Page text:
Matter incorporated by reference

This regulation does not apply, adopt or incorporate other matter by reference.

More information

A provision by provision explanation of the regulation is provided in Attachment A.

Copies of each instrument to be repealed, and information about its history, are available on the whole‑of‑government ComLaw website (http://www.comlaw.gov.au).

Further information about an instrument may be requested from the administering department or its relevant agencies.


NOTES ON SECTIONS                                                                         ATTACHMENT A

Section 1         Name of regulation

This section provides for the regulation to be named as the Defence (Spent and Redundant Instruments) Repeal Regulation 2014. The regulation may be cited by that name.

Section 2         Commencement

This section provides for the regulation to commence on the day after it is registered on the Federal Register of Legislative Instruments. This is the day that would apply under subsection 12(1) of the LIA, if no commencement provision were made.

Section 3         Authority

This section identifies the Act that authorises the making of the regulation.

Section 4         Guide to this regulation

This section explains how the regulation is structured. To assist the reader, the instruments repealed by this regulation are listed in 4 Schedules:

Schedule 1 deals with solely amending and repealing instruments.

Schedule 2 deals with commencement instruments.

Schedule 3 deals with amending and repealing instruments that contain application, saving or transitional provisions.

Schedule 4 deals with other instruments that are spent or no longer required.

This section also notes that the regulation contains saving provisions that apply to the repeals, in addition to the provision made by section 7 of the Acts Interpretation Act 1901. That section applies to this regulation because of section 13 of the Legislative Instruments Act 2003.

Section 5         Repeal of amending and repealing instruments

Section 5 and Schedule 1 repeal amending and repealing legislative instruments that are spent, and that would have been repealed automatically under section 48A of the Legislative Instruments Act 2003 if they had been made after the commencement of that section. They do not include instruments with an application, saving or transitional provision: see section 7 and Schedule 3.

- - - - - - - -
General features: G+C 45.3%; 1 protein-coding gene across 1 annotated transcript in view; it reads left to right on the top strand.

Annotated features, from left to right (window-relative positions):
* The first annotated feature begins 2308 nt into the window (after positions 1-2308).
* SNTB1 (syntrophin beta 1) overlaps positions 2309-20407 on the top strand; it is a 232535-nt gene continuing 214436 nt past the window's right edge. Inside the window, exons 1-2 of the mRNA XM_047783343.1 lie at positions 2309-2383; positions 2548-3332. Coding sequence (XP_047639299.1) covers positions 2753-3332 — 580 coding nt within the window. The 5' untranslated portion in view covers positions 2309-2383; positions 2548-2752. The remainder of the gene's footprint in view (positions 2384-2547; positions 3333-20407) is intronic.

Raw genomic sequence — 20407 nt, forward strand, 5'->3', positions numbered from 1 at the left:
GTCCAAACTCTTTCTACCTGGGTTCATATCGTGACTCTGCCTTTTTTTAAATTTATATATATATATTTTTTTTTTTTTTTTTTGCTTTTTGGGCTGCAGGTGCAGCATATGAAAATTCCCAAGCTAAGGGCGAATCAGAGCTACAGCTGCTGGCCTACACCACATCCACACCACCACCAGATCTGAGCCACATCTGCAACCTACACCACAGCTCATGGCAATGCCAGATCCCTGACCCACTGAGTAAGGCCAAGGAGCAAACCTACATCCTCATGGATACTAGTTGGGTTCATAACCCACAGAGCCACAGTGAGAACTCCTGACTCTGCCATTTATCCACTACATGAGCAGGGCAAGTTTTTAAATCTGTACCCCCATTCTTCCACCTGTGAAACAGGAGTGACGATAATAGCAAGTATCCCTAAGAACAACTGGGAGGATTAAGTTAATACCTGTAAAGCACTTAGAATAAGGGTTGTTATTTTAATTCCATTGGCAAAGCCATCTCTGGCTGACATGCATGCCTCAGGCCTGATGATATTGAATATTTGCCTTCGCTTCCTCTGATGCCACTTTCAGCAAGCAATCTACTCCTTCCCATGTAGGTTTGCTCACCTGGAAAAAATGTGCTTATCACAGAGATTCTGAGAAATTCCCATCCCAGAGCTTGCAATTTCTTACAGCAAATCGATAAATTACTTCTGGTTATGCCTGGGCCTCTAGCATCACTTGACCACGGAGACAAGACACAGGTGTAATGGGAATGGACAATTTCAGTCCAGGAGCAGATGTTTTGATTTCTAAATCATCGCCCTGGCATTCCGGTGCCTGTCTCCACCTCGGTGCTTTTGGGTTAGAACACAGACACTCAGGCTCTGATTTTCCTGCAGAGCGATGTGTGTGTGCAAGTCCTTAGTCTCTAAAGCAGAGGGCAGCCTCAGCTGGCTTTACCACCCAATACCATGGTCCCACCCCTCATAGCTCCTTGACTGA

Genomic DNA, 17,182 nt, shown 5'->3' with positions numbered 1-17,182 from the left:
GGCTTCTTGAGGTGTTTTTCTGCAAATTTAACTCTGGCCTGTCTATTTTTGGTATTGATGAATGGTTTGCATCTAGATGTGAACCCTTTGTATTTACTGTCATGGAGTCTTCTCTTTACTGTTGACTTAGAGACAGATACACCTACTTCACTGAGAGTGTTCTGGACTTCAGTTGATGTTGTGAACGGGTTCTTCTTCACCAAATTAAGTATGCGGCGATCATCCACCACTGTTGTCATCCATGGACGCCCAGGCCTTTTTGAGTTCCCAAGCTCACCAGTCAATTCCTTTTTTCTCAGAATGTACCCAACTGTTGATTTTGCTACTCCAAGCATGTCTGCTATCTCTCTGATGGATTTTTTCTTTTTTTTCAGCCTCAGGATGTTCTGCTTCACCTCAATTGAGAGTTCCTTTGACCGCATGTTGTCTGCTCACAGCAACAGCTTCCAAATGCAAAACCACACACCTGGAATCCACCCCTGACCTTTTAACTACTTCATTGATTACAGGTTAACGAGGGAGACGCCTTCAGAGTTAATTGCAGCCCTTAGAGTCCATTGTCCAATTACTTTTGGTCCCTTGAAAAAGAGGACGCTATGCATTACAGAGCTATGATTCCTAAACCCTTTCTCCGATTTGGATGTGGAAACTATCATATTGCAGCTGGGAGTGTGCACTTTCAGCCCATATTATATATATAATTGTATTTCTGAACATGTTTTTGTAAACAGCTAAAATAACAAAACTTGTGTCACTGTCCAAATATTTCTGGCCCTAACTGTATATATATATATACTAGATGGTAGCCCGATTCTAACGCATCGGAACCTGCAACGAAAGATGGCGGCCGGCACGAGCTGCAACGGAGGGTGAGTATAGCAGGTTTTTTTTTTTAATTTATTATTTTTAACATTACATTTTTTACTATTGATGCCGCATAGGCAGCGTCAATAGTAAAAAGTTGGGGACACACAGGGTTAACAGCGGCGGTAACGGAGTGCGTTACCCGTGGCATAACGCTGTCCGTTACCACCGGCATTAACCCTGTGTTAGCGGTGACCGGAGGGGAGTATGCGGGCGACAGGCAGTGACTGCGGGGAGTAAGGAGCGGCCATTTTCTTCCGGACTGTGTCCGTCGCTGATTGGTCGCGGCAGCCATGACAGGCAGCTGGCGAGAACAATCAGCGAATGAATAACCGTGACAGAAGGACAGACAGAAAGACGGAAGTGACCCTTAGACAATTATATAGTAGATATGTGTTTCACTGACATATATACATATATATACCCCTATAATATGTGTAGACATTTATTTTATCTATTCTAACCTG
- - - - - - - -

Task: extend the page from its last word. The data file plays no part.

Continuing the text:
The repeal of an instrument mentioned in Schedule 1 does not affect any amendment or repeal made by the instrument: see subsection 5(2).

Section 6         Repeal of commencement instruments

Section 6 and Schedule 2 repeal commencement instruments that are spent, and that would have been repealed automatically under section 48B of the Legislative Instruments Act 2003 if they had been made after the commencement of that section.

The repeal of an instrument mentioned in  Schedule 2 does not affect any commencement the instrument provides for: see subsection 6(2).

Section 7         Repeal of amending and repealing instruments containing other provisions

Section 7 and Schedule 3 repeal amending and repealing legislative instruments that also contain application, saving or transitional provisions. The amendments and repeals have happened, and the application, saving or transitional provisions are no longer required. The instruments do not contain any other substantive provisions.

To assist the reader, the location of each application, saving or transitional provision in an instrument is identified in brackets after its name, with “s” used to indicate the provision (e.g. “s. 4” may refer to section 4, regulation 4, clause 4 or the fourth provision of some other type as appropriate).

The repeal of an instrument mentioned in Schedule 3 does not affect any amendment or repeal made by the instrument, or affect the continuing operation of any application, saving or transitional provision: see subsection 7(2).

Section 8         Repeal of other redundant instruments

Section 8 and Schedule 4 repeal instruments that are no longer required for some other reason. Schedule 4 is divided into Parts along thematic lines as explained below.

The repeal of an instrument mentioned in Schedule 4 does not affect any amendment or repeal made by the instrument, or affect the continuing operation of any application, saving or transitional provision: see subsection 8(2).